Wednesday, November 24, 2010


This is not turkey-related (sorry) but you've been on my mind lately. You in the 2nd person that is. I recently read YOU, by Charles Benoit. YOU is a dark, downward spiral of an everyday teenager—i.e., you. I mentioned it to my writing class, and this week I have four stories in second person, so "you" is now on many minds. Here is a bit of my textbook cautionary response:

Second person is by far the least used point of view in fiction. It has severe obstacles. Second person requires the reader not only to step into the head of the protagonist, but into her very shoes. The reader becomes the protagonist.

In turn, second person requires the writer to become one with the reader. The writer must convince the reader that the events are happening to her personally and that she is seeing and experiencing these events through her own eyes. Second person is often used in conjunction with present tense because both add immediacy to a scene.

Second person is more common in nonfiction, such as in instructional or advice-giving articles. It makes the lesson up-close and personal rather than formal. Think of the “Choose your Own Adventure” series, where the reader makes choices, and the outcome is open-ended. It often has a jarring effect in fiction. Your reader picks up a book to escape into another character for a while and using “you” destroys this illusion. It can feel weird--as though you are being bossed around with someone always telling you what to do and feel. This may be exactly what the author intends (or not).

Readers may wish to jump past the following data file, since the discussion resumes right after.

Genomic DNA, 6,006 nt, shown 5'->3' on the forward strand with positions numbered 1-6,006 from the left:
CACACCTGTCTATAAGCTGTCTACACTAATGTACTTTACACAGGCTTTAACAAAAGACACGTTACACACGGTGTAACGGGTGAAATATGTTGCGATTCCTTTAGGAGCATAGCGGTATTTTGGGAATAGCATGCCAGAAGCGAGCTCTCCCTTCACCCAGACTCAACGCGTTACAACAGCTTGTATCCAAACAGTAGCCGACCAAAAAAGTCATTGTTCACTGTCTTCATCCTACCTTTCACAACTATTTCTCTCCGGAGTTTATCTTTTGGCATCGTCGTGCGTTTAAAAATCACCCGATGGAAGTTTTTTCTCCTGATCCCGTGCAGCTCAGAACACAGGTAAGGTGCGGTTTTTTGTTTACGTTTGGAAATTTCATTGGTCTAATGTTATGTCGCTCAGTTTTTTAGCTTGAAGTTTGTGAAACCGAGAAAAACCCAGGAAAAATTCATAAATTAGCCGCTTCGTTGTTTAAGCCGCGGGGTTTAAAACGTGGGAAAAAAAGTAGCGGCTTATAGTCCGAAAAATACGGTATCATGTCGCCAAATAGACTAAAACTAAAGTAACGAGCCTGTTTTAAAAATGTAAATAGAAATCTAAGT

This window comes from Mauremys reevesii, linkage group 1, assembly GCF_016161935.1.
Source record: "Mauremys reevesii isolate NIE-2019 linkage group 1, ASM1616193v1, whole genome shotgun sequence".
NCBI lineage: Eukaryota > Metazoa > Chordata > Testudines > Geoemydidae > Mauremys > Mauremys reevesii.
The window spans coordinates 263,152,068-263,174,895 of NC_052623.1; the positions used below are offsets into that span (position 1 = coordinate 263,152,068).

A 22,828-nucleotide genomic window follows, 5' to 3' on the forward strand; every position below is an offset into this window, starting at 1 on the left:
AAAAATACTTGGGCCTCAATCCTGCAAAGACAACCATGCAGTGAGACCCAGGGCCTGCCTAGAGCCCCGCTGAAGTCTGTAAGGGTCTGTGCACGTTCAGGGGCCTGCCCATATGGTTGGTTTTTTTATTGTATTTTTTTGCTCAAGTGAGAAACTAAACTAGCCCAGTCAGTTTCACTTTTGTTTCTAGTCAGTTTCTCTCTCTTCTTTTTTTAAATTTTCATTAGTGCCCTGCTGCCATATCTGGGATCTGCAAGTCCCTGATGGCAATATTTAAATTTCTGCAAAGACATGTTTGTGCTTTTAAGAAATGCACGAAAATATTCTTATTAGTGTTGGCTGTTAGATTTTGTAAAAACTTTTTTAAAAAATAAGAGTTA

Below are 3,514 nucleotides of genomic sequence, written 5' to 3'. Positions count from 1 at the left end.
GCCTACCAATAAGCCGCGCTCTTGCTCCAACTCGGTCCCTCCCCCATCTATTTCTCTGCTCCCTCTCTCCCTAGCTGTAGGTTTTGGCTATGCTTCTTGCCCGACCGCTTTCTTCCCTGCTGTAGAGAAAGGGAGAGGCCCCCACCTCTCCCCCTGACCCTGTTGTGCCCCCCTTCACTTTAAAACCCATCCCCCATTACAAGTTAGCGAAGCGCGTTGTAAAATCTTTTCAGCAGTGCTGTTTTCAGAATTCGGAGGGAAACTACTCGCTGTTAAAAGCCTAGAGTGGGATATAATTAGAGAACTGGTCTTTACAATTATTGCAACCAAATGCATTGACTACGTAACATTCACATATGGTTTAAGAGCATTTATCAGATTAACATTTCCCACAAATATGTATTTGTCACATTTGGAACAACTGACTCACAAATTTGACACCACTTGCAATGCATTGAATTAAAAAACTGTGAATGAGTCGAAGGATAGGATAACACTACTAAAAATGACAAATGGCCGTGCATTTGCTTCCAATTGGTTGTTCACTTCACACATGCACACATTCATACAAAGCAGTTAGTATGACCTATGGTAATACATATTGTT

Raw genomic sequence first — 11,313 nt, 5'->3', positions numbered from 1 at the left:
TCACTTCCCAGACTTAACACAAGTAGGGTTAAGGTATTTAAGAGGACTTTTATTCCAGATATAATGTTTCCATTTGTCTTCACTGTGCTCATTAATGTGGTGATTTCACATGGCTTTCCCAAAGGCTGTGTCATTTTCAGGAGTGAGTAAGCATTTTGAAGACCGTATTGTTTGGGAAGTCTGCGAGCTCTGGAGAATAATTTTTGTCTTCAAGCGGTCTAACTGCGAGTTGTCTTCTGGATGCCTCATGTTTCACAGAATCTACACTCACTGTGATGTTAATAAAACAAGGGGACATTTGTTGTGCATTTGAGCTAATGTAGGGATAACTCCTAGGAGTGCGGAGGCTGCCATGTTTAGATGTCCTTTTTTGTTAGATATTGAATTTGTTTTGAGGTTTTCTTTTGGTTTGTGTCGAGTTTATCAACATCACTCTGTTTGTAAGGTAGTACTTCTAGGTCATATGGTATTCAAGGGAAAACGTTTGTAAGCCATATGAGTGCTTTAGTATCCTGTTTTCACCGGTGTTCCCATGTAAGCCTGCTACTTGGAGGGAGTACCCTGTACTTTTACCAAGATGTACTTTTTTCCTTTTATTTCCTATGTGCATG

I'm not totally anti-second person. It can have a lingering and powerful effect on the reader and it is an exciting challenge for the writer. Give it a whirl this weekend--become one with your reader. (put that way it sounds kind of thrilling...) Why not?

Those of you using second person, have anything to add?


  1. DAMAGE by A.M. Jenkins is a wonderful recent example of a YA that uses second-person effectively.

  2. For the writer: first person on steroids. For the reader: a very strong drink, not for all.

    Always a terrific writing exercise.